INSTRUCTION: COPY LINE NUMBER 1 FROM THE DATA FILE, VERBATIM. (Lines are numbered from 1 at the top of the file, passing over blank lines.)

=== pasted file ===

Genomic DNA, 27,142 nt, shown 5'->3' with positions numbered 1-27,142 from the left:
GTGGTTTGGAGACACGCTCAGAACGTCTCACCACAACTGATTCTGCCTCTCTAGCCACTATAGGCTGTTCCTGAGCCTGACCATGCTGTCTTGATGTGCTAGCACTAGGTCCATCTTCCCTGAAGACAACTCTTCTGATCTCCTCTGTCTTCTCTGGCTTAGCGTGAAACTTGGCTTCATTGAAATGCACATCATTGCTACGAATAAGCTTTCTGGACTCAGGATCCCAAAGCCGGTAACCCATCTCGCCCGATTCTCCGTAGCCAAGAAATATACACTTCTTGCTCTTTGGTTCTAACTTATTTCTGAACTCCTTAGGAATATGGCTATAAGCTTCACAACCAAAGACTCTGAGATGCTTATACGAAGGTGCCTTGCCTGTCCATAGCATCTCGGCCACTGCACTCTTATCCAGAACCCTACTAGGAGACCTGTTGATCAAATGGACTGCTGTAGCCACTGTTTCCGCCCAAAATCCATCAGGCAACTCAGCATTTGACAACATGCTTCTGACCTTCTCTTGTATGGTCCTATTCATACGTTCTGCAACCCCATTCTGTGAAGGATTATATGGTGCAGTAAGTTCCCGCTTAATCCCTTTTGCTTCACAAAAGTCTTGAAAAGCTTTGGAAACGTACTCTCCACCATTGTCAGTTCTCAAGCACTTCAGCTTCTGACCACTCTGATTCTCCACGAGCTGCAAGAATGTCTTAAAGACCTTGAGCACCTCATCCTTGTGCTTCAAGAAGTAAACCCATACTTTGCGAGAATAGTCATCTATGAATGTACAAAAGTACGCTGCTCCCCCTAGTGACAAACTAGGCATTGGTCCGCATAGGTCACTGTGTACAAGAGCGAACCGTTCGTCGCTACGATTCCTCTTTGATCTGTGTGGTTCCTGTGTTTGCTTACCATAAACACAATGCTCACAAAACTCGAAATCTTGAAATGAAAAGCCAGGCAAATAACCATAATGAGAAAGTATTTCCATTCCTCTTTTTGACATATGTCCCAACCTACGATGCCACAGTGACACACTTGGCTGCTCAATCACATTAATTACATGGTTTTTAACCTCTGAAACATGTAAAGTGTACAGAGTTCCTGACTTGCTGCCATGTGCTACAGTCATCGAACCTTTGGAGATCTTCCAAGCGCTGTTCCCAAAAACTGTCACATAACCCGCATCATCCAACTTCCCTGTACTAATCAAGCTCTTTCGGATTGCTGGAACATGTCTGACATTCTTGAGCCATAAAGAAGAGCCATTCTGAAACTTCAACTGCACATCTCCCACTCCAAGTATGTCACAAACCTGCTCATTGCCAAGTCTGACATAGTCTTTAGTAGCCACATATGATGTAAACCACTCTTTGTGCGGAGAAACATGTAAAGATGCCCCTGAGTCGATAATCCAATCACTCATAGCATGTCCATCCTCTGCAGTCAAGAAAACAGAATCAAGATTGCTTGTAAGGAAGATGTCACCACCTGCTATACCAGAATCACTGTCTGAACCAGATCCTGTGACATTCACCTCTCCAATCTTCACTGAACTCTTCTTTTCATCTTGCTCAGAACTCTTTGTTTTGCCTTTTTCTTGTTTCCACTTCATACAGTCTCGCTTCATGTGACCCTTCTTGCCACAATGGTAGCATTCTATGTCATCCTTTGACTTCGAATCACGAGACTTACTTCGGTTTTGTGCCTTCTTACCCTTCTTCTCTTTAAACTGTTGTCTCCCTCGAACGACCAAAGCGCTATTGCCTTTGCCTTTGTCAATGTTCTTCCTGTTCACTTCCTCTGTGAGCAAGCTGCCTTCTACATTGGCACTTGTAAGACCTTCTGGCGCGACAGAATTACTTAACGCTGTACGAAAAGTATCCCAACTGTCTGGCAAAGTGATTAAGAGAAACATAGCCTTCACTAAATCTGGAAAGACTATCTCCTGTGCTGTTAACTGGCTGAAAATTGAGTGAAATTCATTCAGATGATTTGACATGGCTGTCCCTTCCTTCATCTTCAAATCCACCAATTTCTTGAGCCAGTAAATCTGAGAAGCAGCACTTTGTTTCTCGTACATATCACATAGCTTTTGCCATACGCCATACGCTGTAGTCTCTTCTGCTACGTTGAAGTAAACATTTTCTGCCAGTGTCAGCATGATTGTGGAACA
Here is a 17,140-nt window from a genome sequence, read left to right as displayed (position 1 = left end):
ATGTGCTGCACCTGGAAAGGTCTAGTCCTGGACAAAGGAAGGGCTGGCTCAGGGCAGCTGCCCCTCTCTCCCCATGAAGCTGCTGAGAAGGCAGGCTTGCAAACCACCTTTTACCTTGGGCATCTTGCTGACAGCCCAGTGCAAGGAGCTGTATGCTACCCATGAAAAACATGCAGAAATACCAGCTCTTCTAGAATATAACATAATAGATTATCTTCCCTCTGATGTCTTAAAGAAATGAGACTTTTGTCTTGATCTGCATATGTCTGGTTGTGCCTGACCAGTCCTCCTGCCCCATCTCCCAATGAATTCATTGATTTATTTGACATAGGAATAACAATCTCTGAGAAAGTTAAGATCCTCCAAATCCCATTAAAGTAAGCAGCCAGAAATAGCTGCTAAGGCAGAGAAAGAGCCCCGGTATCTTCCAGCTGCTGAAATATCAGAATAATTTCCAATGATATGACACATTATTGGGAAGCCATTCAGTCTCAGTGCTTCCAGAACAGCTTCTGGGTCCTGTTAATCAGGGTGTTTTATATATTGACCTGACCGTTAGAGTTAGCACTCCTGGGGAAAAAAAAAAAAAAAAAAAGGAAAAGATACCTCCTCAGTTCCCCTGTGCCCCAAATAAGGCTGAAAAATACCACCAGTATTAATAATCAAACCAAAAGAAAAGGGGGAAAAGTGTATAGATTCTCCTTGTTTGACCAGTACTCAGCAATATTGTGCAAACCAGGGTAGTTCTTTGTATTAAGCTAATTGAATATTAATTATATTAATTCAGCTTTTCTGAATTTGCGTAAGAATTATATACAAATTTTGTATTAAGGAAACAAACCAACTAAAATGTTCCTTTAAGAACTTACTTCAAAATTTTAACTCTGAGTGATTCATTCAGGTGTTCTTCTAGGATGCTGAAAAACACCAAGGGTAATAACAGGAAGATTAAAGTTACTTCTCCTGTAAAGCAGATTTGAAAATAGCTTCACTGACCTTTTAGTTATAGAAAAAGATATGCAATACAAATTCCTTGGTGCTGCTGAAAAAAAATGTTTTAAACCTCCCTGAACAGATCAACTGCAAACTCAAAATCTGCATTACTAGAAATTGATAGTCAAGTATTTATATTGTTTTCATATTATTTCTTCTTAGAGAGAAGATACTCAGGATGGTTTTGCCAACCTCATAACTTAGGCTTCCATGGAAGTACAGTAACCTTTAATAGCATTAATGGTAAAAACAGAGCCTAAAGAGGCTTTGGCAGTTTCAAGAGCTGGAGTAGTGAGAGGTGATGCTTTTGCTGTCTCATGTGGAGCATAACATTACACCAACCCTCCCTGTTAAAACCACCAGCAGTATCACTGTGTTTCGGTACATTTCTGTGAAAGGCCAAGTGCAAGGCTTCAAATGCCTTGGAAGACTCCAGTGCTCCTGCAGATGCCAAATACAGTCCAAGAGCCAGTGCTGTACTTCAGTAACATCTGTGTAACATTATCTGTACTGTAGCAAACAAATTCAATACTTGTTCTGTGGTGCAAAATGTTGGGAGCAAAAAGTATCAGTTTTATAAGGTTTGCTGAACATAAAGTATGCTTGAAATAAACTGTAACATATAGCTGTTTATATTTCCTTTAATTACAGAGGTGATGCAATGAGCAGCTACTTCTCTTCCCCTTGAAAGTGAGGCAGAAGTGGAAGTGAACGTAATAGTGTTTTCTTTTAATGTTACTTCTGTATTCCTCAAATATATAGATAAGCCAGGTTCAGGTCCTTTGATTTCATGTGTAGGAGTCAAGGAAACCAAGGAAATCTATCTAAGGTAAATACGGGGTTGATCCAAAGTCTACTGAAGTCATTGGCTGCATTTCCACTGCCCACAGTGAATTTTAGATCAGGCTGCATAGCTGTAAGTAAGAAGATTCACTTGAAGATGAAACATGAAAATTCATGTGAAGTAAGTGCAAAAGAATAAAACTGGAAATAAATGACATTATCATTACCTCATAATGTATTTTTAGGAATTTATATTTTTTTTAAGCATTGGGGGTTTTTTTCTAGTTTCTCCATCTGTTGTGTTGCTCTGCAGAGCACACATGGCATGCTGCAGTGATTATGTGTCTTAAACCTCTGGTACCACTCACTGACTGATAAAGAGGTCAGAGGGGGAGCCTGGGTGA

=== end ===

Genomic DNA, 27,142 nt, shown 5'->3' with positions numbered 1-27,142 from the left: